A Plan For Your Year

Last week, we talked about how “cleaning house” can set you up for a super productive month (and year ahead).

Another critical piece to having a fun and profitable year, is to create a plan. I’m a self-confessed major planner, but I know not everyone is.

If you find planning stressful and anxiety producing, this is totally NORMAL!

You don’t have to know exactly what your entire year is going to look like, but it’s important to know where you’re heading and what you want to achieve in the year ahead. Otherwise, chances are you won’t achieve your goals.

When I don’t have any sort of plan, I find that I take too much on.

I’m not realistic about what I can accomplish in the time I’ve allotted. By doing some basic planning, I’ve been able to reduce my stress and improve my results.

When I commit to too many projects, I can’t put 100% into everything I’m working on. This means that either my clients suffer or my results (and revenue) suffer. Can you relate?

While working long hours is sometimes necessary when building a business, when you are working, you want to be as efficient as possible. And, you want to be working on the things that are most important in helping your business grow.

One of the things that I’ve found to be helpful is to map out a plan for the year – but also the week and the month, so I know what I want to focus on. This keeps me clear on my priorities, so I actually accomplish the things that are most important in helping me reach my goals.

And because I always have new ideas of things I want to create or do, this also keeps me honest about whether I can take on new projects at any given time.

For example, if I am in the middle of launching a program and I get excited about a new idea to help grow my list, I simply slot the project in after the launch, when I can fully focus on it.

This way, I’m not saying “no,” I’m just scheduling it for a later date.

Creating your plan for the year

Like I said earlier, while you may not know your exact plans for the whole year, it’s helpful to lay out a tentative plan. As you think about the year ahead, consider what programs you want to launch and what other larger projects you want to accomplish.

When you lay out your plan, give each month a focus. This doesn’t mean that this will be the only thing you’ll work on that month, but it will be the main priority.

Here’s an example of how you might organize your year:

January
Creating a talk & lining up speaking engagements

February
Promotion to bring in 1:1 private coaching clients

March
Preparing to market/lead a Spring Cleanse/Detox

April
Marketing/leading a Spring Cleanse/Detox

May
Creating a free gift and adding to your website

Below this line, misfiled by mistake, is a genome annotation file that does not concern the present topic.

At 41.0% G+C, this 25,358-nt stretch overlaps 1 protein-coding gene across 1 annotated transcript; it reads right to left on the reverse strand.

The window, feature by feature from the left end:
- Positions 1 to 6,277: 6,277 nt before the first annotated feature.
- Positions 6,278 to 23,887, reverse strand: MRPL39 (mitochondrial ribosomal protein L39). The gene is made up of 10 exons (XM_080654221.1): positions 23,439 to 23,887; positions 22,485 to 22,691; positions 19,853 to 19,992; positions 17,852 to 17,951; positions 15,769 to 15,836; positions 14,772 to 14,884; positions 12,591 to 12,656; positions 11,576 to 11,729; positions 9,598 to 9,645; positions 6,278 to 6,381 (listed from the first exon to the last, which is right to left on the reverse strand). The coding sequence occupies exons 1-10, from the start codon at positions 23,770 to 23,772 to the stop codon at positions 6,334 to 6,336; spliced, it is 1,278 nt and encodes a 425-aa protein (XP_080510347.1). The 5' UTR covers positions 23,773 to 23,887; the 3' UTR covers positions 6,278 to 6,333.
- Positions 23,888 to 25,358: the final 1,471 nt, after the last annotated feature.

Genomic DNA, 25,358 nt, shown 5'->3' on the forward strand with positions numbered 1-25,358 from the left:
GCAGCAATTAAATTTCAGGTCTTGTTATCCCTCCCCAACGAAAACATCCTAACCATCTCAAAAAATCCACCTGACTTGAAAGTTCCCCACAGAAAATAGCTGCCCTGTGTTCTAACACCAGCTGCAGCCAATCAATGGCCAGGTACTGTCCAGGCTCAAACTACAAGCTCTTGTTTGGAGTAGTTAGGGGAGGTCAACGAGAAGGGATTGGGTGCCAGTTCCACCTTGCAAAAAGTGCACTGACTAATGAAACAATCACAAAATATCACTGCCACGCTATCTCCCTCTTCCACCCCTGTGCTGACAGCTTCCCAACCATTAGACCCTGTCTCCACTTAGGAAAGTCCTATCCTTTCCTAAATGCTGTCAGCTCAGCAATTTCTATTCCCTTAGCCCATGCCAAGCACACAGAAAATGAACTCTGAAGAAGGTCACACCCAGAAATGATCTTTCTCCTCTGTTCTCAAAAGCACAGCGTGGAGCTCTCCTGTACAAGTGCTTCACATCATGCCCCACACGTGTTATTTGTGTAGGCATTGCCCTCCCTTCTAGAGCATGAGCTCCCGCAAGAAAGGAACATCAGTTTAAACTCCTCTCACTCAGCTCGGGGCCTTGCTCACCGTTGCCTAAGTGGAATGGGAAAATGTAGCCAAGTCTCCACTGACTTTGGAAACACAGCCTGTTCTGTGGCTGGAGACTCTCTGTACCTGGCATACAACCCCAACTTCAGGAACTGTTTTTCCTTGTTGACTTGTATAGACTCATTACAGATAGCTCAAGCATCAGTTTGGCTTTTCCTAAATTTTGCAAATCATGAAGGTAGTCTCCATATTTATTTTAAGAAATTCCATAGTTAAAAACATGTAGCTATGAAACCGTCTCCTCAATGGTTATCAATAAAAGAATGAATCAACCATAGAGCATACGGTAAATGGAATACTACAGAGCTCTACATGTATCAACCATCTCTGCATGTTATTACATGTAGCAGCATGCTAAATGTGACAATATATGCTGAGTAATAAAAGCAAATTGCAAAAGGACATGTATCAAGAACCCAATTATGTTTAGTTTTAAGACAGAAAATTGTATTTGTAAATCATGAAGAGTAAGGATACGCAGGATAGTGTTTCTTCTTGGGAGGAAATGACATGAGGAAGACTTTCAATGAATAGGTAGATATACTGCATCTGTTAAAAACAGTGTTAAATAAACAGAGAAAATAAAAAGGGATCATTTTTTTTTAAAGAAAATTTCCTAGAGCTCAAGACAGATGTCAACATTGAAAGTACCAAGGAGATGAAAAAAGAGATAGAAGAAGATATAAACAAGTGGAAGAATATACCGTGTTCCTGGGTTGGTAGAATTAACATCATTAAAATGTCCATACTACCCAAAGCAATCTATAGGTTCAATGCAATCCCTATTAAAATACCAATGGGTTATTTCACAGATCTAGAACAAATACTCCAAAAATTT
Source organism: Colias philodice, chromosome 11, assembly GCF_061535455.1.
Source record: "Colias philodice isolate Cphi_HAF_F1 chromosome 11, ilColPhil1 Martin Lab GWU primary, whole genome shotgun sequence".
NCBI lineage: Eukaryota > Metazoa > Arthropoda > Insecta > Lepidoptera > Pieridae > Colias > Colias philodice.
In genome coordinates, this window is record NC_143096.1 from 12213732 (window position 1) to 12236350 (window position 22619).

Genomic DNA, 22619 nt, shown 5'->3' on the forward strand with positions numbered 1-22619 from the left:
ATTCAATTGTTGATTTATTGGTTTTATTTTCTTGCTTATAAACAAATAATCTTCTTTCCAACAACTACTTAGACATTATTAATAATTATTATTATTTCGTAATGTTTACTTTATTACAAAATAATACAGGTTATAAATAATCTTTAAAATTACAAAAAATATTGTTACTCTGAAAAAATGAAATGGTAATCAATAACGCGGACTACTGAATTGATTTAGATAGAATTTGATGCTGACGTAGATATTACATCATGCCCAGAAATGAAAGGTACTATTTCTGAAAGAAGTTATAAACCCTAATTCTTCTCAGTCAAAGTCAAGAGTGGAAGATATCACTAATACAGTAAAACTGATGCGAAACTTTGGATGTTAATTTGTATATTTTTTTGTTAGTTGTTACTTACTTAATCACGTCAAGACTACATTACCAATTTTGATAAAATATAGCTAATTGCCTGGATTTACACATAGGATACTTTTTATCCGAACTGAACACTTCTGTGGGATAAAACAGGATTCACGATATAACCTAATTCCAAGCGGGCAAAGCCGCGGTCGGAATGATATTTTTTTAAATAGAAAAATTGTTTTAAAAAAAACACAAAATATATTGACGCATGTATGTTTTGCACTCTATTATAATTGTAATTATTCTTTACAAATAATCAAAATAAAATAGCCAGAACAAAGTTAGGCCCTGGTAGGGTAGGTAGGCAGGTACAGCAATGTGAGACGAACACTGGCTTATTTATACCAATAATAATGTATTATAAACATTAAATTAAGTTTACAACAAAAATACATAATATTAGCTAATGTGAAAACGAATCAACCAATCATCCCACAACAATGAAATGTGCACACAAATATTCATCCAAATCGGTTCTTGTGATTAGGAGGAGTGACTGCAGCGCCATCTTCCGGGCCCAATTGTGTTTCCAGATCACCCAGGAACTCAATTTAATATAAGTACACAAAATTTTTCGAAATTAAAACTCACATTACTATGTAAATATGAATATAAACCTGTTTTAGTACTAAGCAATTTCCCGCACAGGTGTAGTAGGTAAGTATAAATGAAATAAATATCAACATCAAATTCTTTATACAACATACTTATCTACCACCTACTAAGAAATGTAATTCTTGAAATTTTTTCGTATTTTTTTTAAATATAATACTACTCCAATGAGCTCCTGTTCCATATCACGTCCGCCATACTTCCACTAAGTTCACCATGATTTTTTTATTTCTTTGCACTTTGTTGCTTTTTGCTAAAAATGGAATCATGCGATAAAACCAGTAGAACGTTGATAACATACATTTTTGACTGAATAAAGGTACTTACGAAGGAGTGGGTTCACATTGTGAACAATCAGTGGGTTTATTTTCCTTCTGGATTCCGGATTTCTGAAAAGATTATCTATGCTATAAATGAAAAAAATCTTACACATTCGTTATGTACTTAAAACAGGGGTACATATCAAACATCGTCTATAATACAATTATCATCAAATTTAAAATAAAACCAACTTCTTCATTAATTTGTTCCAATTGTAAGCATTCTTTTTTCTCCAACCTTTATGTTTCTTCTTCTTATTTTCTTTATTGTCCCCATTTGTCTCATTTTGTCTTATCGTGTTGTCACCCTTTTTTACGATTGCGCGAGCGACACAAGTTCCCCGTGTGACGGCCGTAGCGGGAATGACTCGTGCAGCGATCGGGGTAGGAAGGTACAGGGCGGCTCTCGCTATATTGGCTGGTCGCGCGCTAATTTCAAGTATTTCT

June
Connecting with possible referral partners and/or affiliates

July
Promotion to bring in 1:1 private coaching clients

August
Revamping your website

September
Preparing to market/lead a Fall Cleanse/Detox

October
Marketing/leading a Fall Cleanse/Detox

November
Working on systems to help you be more efficient and effective

December
Bigger list building project

Creating your plan for the week

If you want you to achieve your goals for the year, it’s important to create a plan for your week. I find that it’s much too easy, at the start of each day, to get distracted by emails in my inbox, social media, and my personal to-do list.

What I find helpful is to be clear about what my main priority is for each day. And because I’m most productive in the morning, it works best for me work on the main priority at the start of each day.

To create a plan for your week, make a list of the most important tasks you want to accomplish each week. I find that these tasks typically break down into three main areas: marketing, client calls, and creating content.

By block scheduling your time into each of these areas, you’ll be more focused and efficient.

Your focus for the month will determine what you work on during your marketing and content creation days.

Here’s an example of how you might organize your week:

Monday
Content creation day
Example projects: Write upcoming talk, program content, free gift content, or website content
Tuesday
Client day
Wednesday
Marketing day
Example projects:
Find speaking gigs, connect with potential partners, follow-up with prospective clients, and/or write promotional emails
Thursday
Client day
Friday
Content Creation day Example projects:
write blog post for the coming week
and write social media posts for the week

Creating your plan for the month

For some people, it works better to have a focus for each week of the month. In this case, instead of seeing clients every Tuesday and Thursday, you would only see clients during two weeks of the month. You can then focus on marketing and content creation the other weeks of the month.

Here’s an example of how you might organize your month:

Week 1
Client week

Week 2
Marketing week

Week 3
Client week

Week 4
Content creation week

As you consider how you want to organize your week, month, and year, think about what you’d like to accomplish this upcoming year – or at least in the first quarter. Will you focus on getting 1:1 clients, creating a new online program, or growing your list?

 

I’d love to hear from you.
What works for you when it comes to planning and organizing your time? Share your thoughts and questions below.

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